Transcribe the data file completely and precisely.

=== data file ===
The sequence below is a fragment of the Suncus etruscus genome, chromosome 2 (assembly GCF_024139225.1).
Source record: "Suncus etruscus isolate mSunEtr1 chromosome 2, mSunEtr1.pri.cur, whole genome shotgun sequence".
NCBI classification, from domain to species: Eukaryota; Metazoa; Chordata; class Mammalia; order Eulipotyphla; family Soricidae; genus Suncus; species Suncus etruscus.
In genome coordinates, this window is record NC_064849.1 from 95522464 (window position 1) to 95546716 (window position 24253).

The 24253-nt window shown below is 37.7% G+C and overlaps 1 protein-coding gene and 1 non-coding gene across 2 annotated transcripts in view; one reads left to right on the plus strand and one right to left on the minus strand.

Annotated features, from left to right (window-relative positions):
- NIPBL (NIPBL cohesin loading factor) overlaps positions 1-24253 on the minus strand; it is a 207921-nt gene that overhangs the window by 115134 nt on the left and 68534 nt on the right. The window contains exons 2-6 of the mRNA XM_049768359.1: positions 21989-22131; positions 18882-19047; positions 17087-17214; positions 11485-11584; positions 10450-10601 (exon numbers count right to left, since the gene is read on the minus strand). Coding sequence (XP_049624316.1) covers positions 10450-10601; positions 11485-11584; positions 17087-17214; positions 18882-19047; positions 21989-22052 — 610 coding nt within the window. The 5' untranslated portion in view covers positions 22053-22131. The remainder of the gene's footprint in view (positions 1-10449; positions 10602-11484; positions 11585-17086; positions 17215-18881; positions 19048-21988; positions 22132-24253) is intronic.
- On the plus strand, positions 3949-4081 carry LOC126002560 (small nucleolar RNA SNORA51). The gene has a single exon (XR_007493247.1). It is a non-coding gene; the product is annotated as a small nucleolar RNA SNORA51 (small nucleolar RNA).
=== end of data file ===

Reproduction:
The sequence below is a fragment of the Suncus etruscus genome, chromosome 2 (assembly GCF_024139225.1).
Source record: "Suncus etruscus isolate mSunEtr1 chromosome 2, mSunEtr1.pri.cur, whole genome shotgun sequence".
NCBI classification, from domain to species: Eukaryota; Metazoa; Chordata; class Mammalia; order Eulipotyphla; family Soricidae; genus Suncus; species Suncus etruscus.
In genome coordinates, this window is record NC_064849.1 from 95522464 (window position 1) to 95546716 (window position 24253).

The 24253-nt window shown below is 37.7% G+C and overlaps 1 protein-coding gene and 1 non-coding gene across 2 annotated transcripts in view; one reads left to right on the plus strand and one right to left on the minus strand.

Annotated features, from left to right (window-relative positions):
- NIPBL (NIPBL cohesin loading factor) overlaps positions 1-24253 on the minus strand; it is a 207921-nt gene that overhangs the window by 115134 nt on the left and 68534 nt on the right. The window contains exons 2-6 of the mRNA XM_049768359.1: positions 21989-22131; positions 18882-19047; positions 17087-17214; positions 11485-11584; positions 10450-10601 (exon numbers count right to left, since the gene is read on the minus strand). Coding sequence (XP_049624316.1) covers positions 10450-10601; positions 11485-11584; positions 17087-17214; positions 18882-19047; positions 21989-22052 — 610 coding nt within the window. The 5' untranslated portion in view covers positions 22053-22131. The remainder of the gene's footprint in view (positions 1-10449; positions 10602-11484; positions 11585-17086; positions 17215-18881; positions 19048-21988; positions 22132-24253) is intronic.
- On the plus strand, positions 3949-4081 carry LOC126002560 (small nucleolar RNA SNORA51). The gene has a single exon (XR_007493247.1). It is a non-coding gene; the product is annotated as a small nucleolar RNA SNORA51 (small nucleolar RNA).